Justice is intersectional. It crosses the boundaries we make: gender, class and race. This means injustice is intersectional too.
That’s why as a cisgender Black woman and a journalist at MLK50: Justice Through Journalism, I’m thinking about last week’s passage of two bills in the state House; one that targets drag shows and the other that bans gender-affirming care for youths.
I know what being marginalized feels like. I know what it means. That helps make me empathetic. Yet sometimes, when you’re dealing with your own issues, you can forget the importance of what our namesake Dr. Martin Luther King Jr., so beautifully called the “inescapable network of mutuality.”
Or as I heard growing up: If they came for them, they’ll be coming for you next.
On Friday, there was a rally in front of the OutMemphis community center on Cooper Street against all the anti-LGBTQ+ action the Republican-controlled legislature seems to relish. People were there, in anger, in action, in shock. Telling their stories, thinking about what it all meant.
“I think it’s important to be here because, unfortunately, we can’t let these things creep in,” said Fábio Mariano, 30. “There has been a lot of progress that so many people have fought for during so many years. And after so much advance, we can’t just let these things slide in and not be out here and disappoint people who have been before us fighting for so much…”
Memphis drag queen Bella DuBalle pointed out that the Stonewall Riots happened 54 years ago and were about what people were wearing. “And here we are, all this time later, still fighting over simple identities.
“As a full-time drag performer, not only does it threaten my livelihood, I’m worried about all of my trans siblings that are just presenting their authentic selves in the streets that people don’t understand.”
She pointed out that her first experience with drag came from watching Bugs Bunny cartoons. “The fact that they don’t understand how to explain drag to children — you don’t have to. They originated it. They are the creators of playing dress up. We just never quit.”
Black trans elder LaCretia LaMour Springer grew up in Tupelo, Mississippi, loved by her mother, rejected by her father. She works as a receptionist for We Care Tennessee.
“We are here, and we’re here to stay,” she said. “But the future of trans people will be blighted if we don’t stand up to some type of policy and reject some of these policies and issues that’s going on.
Somebody got to do something. We are human beings, baby. And we have a life to live.
“I’ve lived 75 years being me. For us, as trans people, we got to really get out on the ground, and we have to knock on doors. And we have to knock on offices or go and sit until we are seen. Being heard is one thing, but actually seeing what they hear, that’s the most powerful thing. Action is what we need. We don’t need any more scrutinization. We don’t need any more criticism. Let us live. We’re not bothering anybody.”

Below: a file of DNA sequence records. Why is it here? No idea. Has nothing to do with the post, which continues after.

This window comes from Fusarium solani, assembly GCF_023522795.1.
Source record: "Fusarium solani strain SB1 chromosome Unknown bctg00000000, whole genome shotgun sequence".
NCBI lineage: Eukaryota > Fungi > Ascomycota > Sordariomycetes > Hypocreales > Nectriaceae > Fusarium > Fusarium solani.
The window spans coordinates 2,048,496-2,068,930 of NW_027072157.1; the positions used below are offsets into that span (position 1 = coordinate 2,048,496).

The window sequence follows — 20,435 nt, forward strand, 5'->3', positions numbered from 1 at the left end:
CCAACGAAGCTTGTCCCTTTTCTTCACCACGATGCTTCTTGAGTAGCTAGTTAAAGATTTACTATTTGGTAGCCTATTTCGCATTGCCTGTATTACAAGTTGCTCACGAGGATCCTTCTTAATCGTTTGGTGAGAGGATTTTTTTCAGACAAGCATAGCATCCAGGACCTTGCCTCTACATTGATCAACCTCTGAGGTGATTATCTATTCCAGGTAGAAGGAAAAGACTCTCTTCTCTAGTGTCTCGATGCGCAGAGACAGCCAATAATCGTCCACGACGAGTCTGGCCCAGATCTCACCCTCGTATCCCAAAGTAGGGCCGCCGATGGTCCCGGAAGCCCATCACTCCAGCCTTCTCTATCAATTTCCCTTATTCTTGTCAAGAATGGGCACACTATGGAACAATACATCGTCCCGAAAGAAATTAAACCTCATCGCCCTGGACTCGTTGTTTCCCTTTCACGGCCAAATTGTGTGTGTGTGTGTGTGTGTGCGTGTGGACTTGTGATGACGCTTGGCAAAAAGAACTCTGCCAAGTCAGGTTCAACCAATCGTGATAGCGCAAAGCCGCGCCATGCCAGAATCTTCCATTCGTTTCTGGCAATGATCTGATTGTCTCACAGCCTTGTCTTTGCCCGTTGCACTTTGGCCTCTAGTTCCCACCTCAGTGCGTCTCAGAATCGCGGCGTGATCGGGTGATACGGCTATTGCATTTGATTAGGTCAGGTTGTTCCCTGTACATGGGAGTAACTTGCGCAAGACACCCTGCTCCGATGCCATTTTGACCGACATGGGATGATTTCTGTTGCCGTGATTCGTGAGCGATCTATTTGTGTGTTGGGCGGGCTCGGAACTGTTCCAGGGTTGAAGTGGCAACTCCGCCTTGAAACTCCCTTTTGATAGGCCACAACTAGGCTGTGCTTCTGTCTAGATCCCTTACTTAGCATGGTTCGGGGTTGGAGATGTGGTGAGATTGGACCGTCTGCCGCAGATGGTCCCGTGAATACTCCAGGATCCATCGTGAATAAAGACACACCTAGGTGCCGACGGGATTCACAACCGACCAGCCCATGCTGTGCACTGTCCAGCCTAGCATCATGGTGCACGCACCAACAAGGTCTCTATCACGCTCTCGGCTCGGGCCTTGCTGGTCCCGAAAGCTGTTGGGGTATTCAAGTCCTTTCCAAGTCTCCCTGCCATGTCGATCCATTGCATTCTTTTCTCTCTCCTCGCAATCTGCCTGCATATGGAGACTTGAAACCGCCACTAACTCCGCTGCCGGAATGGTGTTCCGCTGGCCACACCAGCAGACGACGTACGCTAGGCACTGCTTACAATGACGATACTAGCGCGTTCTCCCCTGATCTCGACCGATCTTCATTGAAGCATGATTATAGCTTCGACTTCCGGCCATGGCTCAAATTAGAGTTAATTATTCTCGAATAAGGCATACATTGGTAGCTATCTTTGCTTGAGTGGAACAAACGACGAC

I, you, we need to listen to people like Springer; we need to let them lead this fight. But we can’t let them fight alone. We can’t be silent.
On Saturday night, I watched Dwyane Wade and Gabrielle Union-Wade win the President’s Award at the 2023 NAACP Image Awards for their advocacy of LGBTQ+ rights. They’re raising a trans daughter named Zaya. In his acceptance speech, Dwyane Wade paid a heartfelt tribute to her courage. He was roundly applauded.
Then Union-Wade spoke. “Let’s just name a couple of hard truths,” she said. “First, the intersection of Black rights and the rights of the LGBTQIA, trans and gender nonconforming people continues to be rough — that’s a huge understatement.
“And second, Black trans people are being targeted, terrorized and hunted in this country. Every day, everywhere. And there’s rarely a whisper about it.”
The audience’s response to her speech, delivered with fire and unflinching directness, seemed more muted. Maybe people were startled by her righteous anger compared to her husband’s coolness and warmth.
But in truth, Union-Wade was asking for something from all of us that seems more difficult: to love fully and unconditionally, to get caught in that network of mutuality, to see in drag “a single garment of destiny.”
“We are hopeful that we may witness a real shift in the fight for justice: the moment the movement makes room for everyone — everyone,” she said.
Because that’s what justice looks like.
Our reporter Brittany Brown has been on the ground chronicling the protests and the responses to the killing of Tyre Nichols. So, it makes sense that she’s been pulled in on discussions about criminal justice.
On Feb. 23, she moderated a terrific panel at Rhodes College around “Reimagining Safety,” a documentary by Matthew Soloman that explores the premise that more police and more prisons make us safer.
Don’t worry if you missed that: You can watch Brittany on the Laura Flanders Show, speaking about MLK50’s coverage of the Nichols case and the broader issue of police violence.
Adrienne Johnson Martin is executive editor of MLK50: Justice Through Journalism. Contact her at firstname.lastname@example.org
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